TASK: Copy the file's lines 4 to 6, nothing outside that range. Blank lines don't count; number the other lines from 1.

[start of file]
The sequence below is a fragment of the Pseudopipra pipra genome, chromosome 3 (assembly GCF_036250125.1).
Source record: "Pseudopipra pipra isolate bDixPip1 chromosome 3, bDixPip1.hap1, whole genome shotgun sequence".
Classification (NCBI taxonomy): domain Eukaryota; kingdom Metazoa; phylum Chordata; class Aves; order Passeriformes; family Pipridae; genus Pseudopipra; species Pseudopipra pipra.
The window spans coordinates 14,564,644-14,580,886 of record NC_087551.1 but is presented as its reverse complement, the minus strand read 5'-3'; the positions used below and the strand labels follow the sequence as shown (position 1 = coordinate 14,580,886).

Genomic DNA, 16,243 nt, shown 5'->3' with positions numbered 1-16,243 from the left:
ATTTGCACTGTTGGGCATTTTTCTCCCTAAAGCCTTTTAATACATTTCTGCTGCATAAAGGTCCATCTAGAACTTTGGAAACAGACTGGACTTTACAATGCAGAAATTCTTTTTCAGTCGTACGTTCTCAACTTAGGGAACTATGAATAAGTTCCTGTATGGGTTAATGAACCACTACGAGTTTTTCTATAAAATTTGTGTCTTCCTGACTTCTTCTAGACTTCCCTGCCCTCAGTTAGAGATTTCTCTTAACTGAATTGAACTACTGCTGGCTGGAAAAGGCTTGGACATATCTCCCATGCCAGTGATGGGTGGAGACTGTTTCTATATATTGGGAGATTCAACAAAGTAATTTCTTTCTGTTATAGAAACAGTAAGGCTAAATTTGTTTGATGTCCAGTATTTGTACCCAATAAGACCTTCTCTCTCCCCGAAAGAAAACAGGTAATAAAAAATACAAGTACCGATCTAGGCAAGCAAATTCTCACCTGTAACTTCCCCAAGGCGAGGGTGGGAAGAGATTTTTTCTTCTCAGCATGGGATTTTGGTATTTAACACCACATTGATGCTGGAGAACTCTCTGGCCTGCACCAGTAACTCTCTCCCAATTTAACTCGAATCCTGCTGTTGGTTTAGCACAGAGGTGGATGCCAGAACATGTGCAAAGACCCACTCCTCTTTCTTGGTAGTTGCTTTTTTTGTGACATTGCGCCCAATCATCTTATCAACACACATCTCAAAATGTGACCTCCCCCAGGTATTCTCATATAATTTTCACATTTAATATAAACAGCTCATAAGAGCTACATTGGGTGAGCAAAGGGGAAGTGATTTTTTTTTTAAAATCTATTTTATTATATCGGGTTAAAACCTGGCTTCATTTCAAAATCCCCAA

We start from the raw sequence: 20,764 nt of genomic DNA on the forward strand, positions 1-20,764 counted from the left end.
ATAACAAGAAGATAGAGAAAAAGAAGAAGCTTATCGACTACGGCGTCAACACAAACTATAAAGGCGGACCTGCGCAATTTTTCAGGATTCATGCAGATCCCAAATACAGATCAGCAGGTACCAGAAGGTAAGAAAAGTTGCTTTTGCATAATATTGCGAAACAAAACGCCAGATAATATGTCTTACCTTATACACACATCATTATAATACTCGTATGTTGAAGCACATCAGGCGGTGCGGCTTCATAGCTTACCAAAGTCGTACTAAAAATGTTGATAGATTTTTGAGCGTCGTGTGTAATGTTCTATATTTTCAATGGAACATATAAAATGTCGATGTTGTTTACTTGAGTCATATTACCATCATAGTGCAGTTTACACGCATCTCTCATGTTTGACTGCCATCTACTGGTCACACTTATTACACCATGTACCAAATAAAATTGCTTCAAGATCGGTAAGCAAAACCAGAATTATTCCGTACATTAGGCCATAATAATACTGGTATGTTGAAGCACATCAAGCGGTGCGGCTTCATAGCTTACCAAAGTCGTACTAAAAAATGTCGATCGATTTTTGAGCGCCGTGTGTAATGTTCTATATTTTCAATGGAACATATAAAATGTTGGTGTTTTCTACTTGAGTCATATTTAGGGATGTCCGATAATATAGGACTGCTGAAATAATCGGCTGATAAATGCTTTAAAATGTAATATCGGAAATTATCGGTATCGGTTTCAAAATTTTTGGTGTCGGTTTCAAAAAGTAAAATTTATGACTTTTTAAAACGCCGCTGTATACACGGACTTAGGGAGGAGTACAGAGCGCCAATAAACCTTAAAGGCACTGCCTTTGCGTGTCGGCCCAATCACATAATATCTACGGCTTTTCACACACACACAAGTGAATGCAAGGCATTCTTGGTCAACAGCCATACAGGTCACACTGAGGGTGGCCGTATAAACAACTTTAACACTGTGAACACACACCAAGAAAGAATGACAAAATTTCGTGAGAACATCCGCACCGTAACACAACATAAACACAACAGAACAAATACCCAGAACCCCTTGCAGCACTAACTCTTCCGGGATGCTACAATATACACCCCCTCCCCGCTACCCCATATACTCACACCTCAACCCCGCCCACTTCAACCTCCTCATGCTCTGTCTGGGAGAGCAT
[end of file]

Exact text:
The window spans coordinates 14,564,644-14,580,886 of record NC_087551.1 but is presented as its reverse complement, the minus strand read 5'-3'; the positions used below and the strand labels follow the sequence as shown (position 1 = coordinate 14,580,886).

Genomic DNA, 16,243 nt, shown 5'->3' with positions numbered 1-16,243 from the left:
ATTTGCACTGTTGGGCATTTTTCTCCCTAAAGCCTTTTAATACATTTCTGCTGCATAAAGGTCCATCTAGAACTTTGGAAACAGACTGGACTTTACAATGCAGAAATTCTTTTTCAGTCGTACGTTCTCAACTTAGGGAACTATGAATAAGTTCCTGTATGGGTTAATGAACCACTACGAGTTTTTCTATAAAATTTGTGTCTTCCTGACTTCTTCTAGACTTCCCTGCCCTCAGTTAGAGATTTCTCTTAACTGAATTGAACTACTGCTGGCTGGAAAAGGCTTGGACATATCTCCCATGCCAGTGATGGGTGGAGACTGTTTCTATATATTGGGAGATTCAACAAAGTAATTTCTTTCTGTTATAGAAACAGTAAGGCTAAATTTGTTTGATGTCCAGTATTTGTACCCAATAAGACCTTCTCTCTCCCCGAAAGAAAACAGGTAATAAAAAATACAAGTACCGATCTAGGCAAGCAAATTCTCACCTGTAACTTCCCCAAGGCGAGGGTGGGAAGAGATTTTTTCTTCTCAGCATGGGATTTTGGTATTTAACACCACATTGATGCTGGAGAACTCTCTGGCCTGCACCAGTAACTCTCTCCCAATTTAACTCGAATCCTGCTGTTGGTTTAGCACAGAGGTGGATGCCAGAACATGTGCAAAGACCCACTCCTCTTTCTTGGTAGTTGCTTTTTTTGTGACATTGCGCCCAATCATCTTATCAACACACATCTCAAAATGTGACCTCCCCCAGGTATTCTCATATAATTTTCACATTTAATATAAACAGCTCATAAGAGCTACATTGGGTGAGCAAAGGGGAAGTGATTTTTTTTTTAAAATCTATTTTATTATATCGGGTTAAAACCTGGCTTCATTTCAAAATCCCCAA